The difference that the actions of the confederates had on the behavior of the subject was astounding. Note that the graph below shows how the number of appropriate posts (the red line) rose dramatically during the study period, while the number of inappropriate, attention seeking posts (the blue line) grew at a much slower rate, and in fact seemed to have reached a plateau by the end of the study period. This change in the level of appropriate versus inappropriate posts continued even when the confederates were not responding to any posts during the time frame labeled “Tx II” below.

It is not hard to imagine that this reduction in inappropriate attention seeking behavior on Facebook could have parallels in the world outside of cyberspace. Much of what we do at Imagine! involves providing the individuals we serve with the skills and tools they need in order to engage in their communities successfully. Learning that communicating inappropriately will not be the best way to receive attention online is certainly a lesson that could be applied to an individual’s behavior offline as well. This study also shows that a few people providing an appropriate response to an appropriate behavior can make a difference.

Many thanks to Zach for developing and implementing this creative, impactful, and potentially far-reaching study. Thanks also Zach’s supervisor, Dr. Jeff Kupfer, for supporting and assisting Zach on this study.

Click on the graph to get a better view.

Friday, February 17, 2012

Good News Friday!

Participants in Imagine!’s Out & About program are getting ready to put on their annual Centre Stage performance, and you are invited to attend!

Here’s the details: Every Thursday night for the last three months, class participants have had the opportunity to learn the basics of theater. Each activity focused on integral aspects of theater production, including acting, singing, dancing, choreography, set and costume design, and lighting. Throughout this class, participants worked together to create a stage production.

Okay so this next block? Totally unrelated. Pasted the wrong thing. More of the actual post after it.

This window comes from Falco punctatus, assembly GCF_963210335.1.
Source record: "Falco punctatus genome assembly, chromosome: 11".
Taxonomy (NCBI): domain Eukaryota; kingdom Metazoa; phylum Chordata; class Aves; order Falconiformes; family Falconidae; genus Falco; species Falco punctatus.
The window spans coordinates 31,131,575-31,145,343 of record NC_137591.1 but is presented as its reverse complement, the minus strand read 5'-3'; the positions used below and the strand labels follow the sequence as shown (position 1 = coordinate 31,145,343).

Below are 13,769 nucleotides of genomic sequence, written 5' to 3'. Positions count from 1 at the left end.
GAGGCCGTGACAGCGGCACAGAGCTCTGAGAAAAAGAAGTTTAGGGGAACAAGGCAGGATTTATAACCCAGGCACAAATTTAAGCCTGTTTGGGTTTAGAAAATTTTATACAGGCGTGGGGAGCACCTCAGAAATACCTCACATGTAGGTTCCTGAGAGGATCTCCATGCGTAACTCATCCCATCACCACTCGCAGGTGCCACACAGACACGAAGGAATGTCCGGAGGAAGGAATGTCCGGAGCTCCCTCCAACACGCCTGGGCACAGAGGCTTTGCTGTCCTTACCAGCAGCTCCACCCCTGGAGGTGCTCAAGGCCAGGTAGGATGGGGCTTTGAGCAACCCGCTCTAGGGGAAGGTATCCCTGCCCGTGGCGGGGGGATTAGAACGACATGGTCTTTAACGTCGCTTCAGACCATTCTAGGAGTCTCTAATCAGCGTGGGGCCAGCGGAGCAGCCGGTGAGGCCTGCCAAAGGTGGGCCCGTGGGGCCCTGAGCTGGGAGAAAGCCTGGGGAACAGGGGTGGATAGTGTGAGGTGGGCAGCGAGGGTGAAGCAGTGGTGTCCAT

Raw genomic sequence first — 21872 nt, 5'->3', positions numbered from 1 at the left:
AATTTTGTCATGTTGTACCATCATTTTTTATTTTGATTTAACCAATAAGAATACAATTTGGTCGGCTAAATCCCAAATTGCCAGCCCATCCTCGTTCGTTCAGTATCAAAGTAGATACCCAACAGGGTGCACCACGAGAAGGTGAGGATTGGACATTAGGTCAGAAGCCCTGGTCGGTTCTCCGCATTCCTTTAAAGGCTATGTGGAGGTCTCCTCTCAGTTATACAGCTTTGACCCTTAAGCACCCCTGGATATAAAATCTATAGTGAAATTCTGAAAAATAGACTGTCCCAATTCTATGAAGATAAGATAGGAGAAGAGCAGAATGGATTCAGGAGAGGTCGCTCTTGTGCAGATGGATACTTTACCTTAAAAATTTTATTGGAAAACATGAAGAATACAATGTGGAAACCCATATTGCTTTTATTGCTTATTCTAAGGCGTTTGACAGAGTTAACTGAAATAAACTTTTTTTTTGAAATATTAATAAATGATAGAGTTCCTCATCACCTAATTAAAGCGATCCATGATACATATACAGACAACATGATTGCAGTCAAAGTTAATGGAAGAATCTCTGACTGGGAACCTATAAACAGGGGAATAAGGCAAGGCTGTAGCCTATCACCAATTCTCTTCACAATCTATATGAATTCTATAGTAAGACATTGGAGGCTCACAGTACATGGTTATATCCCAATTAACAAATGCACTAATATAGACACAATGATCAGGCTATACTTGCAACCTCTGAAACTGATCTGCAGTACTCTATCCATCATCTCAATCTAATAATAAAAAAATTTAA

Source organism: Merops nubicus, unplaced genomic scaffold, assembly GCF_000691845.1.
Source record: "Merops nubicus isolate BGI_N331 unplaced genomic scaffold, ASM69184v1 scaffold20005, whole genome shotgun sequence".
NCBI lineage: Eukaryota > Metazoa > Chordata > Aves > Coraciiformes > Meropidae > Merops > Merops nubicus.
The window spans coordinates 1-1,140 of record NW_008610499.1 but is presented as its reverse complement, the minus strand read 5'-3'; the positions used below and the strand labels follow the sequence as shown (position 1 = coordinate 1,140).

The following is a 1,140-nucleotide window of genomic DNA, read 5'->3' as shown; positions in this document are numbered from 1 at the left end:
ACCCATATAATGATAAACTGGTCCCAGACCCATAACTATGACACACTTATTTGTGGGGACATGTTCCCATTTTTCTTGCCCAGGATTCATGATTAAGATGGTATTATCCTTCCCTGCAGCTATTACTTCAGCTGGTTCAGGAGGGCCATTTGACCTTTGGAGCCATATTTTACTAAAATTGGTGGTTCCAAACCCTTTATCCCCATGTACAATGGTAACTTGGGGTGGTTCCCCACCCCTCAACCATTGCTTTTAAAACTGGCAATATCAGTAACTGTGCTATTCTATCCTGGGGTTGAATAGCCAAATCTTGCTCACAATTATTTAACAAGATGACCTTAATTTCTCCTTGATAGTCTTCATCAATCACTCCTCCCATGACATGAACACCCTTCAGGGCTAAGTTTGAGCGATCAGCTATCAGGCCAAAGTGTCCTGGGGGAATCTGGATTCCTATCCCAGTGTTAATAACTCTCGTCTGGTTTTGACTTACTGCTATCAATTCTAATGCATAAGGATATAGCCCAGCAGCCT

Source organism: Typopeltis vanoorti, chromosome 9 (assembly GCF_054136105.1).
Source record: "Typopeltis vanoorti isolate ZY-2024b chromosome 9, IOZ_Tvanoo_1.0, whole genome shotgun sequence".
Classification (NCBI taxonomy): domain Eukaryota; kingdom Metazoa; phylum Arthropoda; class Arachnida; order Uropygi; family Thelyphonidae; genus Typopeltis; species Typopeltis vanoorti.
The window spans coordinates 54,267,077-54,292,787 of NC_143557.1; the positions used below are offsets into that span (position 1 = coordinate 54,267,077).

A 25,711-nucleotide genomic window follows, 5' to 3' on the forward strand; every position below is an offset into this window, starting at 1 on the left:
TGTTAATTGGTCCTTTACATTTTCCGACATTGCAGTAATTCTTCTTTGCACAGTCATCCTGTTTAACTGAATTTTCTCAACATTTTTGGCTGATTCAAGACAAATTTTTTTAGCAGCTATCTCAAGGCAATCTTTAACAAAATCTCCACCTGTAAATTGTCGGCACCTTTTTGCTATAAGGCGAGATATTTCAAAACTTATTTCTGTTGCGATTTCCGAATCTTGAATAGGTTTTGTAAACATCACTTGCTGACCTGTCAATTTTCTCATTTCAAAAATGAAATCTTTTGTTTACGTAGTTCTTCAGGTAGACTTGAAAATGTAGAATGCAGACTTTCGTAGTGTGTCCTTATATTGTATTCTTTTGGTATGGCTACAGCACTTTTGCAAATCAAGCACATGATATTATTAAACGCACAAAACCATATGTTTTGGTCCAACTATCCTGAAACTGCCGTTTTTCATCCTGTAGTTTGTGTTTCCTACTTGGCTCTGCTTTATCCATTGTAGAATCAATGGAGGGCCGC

The program is being facilitated by Oliver Gerland, Associate Professor/Director of Graduate Studies Department of Theatre and Dance at the University of Colorado. Oliver teaches theatre classes including Drama and Disability.

The performance, titled “CJ’s Karaoke Café,” is scheduled for Friday, February 24 at the Broomfield Auditorium, and it will begin at 7:30pm. It’s free to attend!

If you want to check out a video of last year’s Centre Stage performance, click here.

Congrats to Out & About staff members and participants. I’m looking forward to the performance. I hope to see you on the 24th!

Friday, February 10, 2012

Good News Firday!

This is a time of unprecedented change for services and supports to people with intellectual and developmental disabilities.

That is why I encourage all my readers to attend the Annual Imagine! Community Forum, scheduled for Tuesday, February 28, from 5:45-6:45 PM, at Imagine!’s John M. Taylor Conference Center, 1665 Coal Creek Dr., Lafayette, CO.

If you have questions, concerns, or ideas about Imagine!, or the future of supports and services in Colorado, then please join us!

Representatives from Imagine!’s staff and Board of Directors will be on hand to answer questions and receive input from families and local community members.

Topics to be discussed include:

• Imagine!'s Boulder County Initiative (BCI)
• Alliance's Focus on the Future Project
• Proposed State System Changes, including redesign of long-term services/supports and a new Office of Early Childhood and Development

And this year, you can participate in person or online!

To attend in person: R.S.V.P. @ (303) 665-7789

To attend online click here.

To email your questions/comments in advance or during the forum, click here.

Or just leave your question/comment in the comments section below.

I hope you will join us!

Friday, February 3, 2012

Good News Friday!

Last Friday’s Imagine! Celebration brought in $245,000 to support Imagine!’s mission. This is a 12% increase over the $218,000 raised last year.

The event was held at the Plaza Hotel Conference Center in Longmont. More than 200 silent and live auction items were available, parents of a child who had received services spoke, and more than 400 people attended. Click here to see pictures from the event.

A highlight of the evening was the debut of a video that tells two stories that demonstrate the impact Imagine!’s work has on the lives of those we serve, as well as their families. You might even recognize one of the people interviewed in the video. (Hint – it is me.)

But don’t let that scare you off – it is still really enjoyable to watch.

Can’t see the video? Click here.

Thanks to all who attended and to all the employees and volunteers who helped make the evening such a success!